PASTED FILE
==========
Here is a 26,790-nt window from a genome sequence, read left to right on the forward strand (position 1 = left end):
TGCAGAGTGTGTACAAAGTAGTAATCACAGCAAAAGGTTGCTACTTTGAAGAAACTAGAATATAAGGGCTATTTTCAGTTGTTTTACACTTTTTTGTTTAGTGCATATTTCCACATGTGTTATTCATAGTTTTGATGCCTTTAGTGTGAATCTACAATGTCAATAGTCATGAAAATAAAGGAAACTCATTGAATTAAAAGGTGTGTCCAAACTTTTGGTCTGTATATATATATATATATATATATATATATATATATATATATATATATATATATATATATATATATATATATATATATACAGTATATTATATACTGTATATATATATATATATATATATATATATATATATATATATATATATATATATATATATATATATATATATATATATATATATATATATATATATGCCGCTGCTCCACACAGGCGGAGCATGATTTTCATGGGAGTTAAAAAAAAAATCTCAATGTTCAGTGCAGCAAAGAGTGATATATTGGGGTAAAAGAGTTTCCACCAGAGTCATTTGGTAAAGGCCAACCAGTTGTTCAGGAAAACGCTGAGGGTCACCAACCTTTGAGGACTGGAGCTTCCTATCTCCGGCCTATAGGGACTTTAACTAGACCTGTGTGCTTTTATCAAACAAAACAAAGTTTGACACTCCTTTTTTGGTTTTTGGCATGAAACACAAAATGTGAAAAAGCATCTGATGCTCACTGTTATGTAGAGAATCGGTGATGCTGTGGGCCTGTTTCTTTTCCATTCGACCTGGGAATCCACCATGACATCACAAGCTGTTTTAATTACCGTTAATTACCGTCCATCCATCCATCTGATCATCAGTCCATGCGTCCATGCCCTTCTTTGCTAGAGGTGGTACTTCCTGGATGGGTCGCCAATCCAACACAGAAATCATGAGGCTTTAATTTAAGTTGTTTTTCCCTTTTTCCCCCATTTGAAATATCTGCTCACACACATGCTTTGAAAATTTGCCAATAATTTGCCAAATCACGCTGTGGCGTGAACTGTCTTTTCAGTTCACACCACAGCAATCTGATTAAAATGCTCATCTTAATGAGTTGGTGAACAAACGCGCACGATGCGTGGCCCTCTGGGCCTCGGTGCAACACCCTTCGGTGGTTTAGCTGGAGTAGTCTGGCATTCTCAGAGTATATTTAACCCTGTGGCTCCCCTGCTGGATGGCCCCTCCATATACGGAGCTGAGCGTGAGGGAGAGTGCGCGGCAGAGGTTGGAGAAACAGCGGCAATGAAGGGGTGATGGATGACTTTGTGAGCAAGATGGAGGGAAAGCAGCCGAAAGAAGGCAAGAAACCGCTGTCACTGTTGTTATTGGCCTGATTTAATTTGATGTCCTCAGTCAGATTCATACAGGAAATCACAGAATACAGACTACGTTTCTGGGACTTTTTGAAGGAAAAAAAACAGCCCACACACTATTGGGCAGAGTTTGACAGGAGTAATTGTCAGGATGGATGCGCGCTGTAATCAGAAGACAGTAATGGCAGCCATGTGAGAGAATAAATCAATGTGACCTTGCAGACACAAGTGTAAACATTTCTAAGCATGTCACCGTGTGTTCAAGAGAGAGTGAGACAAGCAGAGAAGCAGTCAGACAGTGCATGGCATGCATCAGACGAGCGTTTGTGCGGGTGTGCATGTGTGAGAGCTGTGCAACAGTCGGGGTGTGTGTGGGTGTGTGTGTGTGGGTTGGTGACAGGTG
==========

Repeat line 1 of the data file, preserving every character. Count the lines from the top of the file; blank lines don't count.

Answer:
Here is a 26,790-nt window from a genome sequence, read left to right on the forward strand (position 1 = left end):